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BMA warns local area teams will struggle to cope

The BMA has ‘serious concerns’ about workforce issues in local area teams that could affect the way in which practices are performance managed, it said in its submission to a parliamentary enquiry on the healthcare reforms.

It said that the reduced number of staff in the local area teams compared with their PCT predecessors will risk the development of strong relationships between practices, LMCs and the commissioning bodies, which hold GPs’ contracts.

The submission to the House of Commons Health Committee official inquiry into the Health and Social Care Act rollout also raised issues around CCG constitutions, section 75 competition regulations and the speed with which the act has been implemented.

The BMA wrote: ‘We have serious concerns that the reduced workforce in the new structures will make it very difficult to carry out the funcions transferred from PCTs. For example, effective performance management of GP practices requires close communication between the commissioner (previously the PCT, now area teams), the LMC and GP practices. A reduced workforce in area teams, which cover wider geographical areas than PCTs, may risk making the development of these strong local relationships more difficult to establish and maintain.’

It was also concerned that some CCG constitutions still have inappropriate clauses handing them power to place contractual sanctions on practices, as well as a lack of clarity on appointments, appeals procedures and conflicts of interest.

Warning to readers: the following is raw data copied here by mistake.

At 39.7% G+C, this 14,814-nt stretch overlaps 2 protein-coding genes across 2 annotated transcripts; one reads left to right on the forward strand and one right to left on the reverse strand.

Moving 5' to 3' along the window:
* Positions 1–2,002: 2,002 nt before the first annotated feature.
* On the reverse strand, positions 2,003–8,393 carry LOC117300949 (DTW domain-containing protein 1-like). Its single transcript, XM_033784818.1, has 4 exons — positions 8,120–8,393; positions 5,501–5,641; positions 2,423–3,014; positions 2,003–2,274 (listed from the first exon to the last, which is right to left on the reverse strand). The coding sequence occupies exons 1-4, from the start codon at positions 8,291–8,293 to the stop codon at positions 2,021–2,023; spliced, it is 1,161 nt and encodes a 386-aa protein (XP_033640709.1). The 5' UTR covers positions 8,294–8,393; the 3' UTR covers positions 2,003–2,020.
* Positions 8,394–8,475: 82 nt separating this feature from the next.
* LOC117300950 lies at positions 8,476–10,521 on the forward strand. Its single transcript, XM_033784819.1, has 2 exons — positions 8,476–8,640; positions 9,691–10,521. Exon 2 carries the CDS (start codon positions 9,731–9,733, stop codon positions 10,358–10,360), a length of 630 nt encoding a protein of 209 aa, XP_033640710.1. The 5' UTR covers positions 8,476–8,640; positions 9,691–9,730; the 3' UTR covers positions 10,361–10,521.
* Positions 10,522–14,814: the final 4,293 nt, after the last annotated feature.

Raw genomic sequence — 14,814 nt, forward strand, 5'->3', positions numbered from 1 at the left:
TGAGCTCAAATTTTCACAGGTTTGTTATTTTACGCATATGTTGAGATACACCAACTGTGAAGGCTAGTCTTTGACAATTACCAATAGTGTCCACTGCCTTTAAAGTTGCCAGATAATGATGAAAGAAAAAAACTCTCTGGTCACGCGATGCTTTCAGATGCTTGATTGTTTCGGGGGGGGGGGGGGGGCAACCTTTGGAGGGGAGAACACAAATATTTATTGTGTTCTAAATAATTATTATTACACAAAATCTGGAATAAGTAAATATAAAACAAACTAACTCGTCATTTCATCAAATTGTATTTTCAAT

It said: ‘It is important that NHS England takes a proactive approach to ensuring that CCG constitutions are fit for purpose.’

The BMA further called for ‘absolute clarity’ over when commissioners can sidestep competition law requirement to tender for all contracts.

It said: ‘The BMA believes that absolute clarity is needed on how competition will be managed in the NHS now that the Health and Social Care Act has come into force. There continues to be considerable confusion over when commissioners will have to tender all services in the absence of expected guidance from Monitor and further Government assurances.’

The health committee’s review is in its final stages and is expected to report final conclusions during the third quarter of the year.

Readers' comments (1)

  • So the LATs cannot effectively manage their responsibilities. 111 implementation is a shambles.
    Out of hours is not delivering adequate care. A&E is heading for meltdown. The four hour target is being set aside to concentrate on preventing 12 hours waits. Ambulances are tied up for extended periods waiting to discharge their patients and massively missing their turn around targets making them unable to respond to real accidents and emergencies.Elective surgery is being cancelled. Waiting lists are growing longer.
    Jeremy Hunt thinks more privatisation like 111 and out of hours being enforced on the new CCGs is the way forward. He claims that all these problems are all caused by the changes to GP contracts in 2004 and nothing at all to do with the Health and Social Care Act pushed through in defiance of huge professional and public opposition using deceit and deception and a complete denial of reality of the consequences that he and his predecessor were strongly warned about. Nicholson going will not change anything for the better. Changing the Government might. We must all hope that it will.

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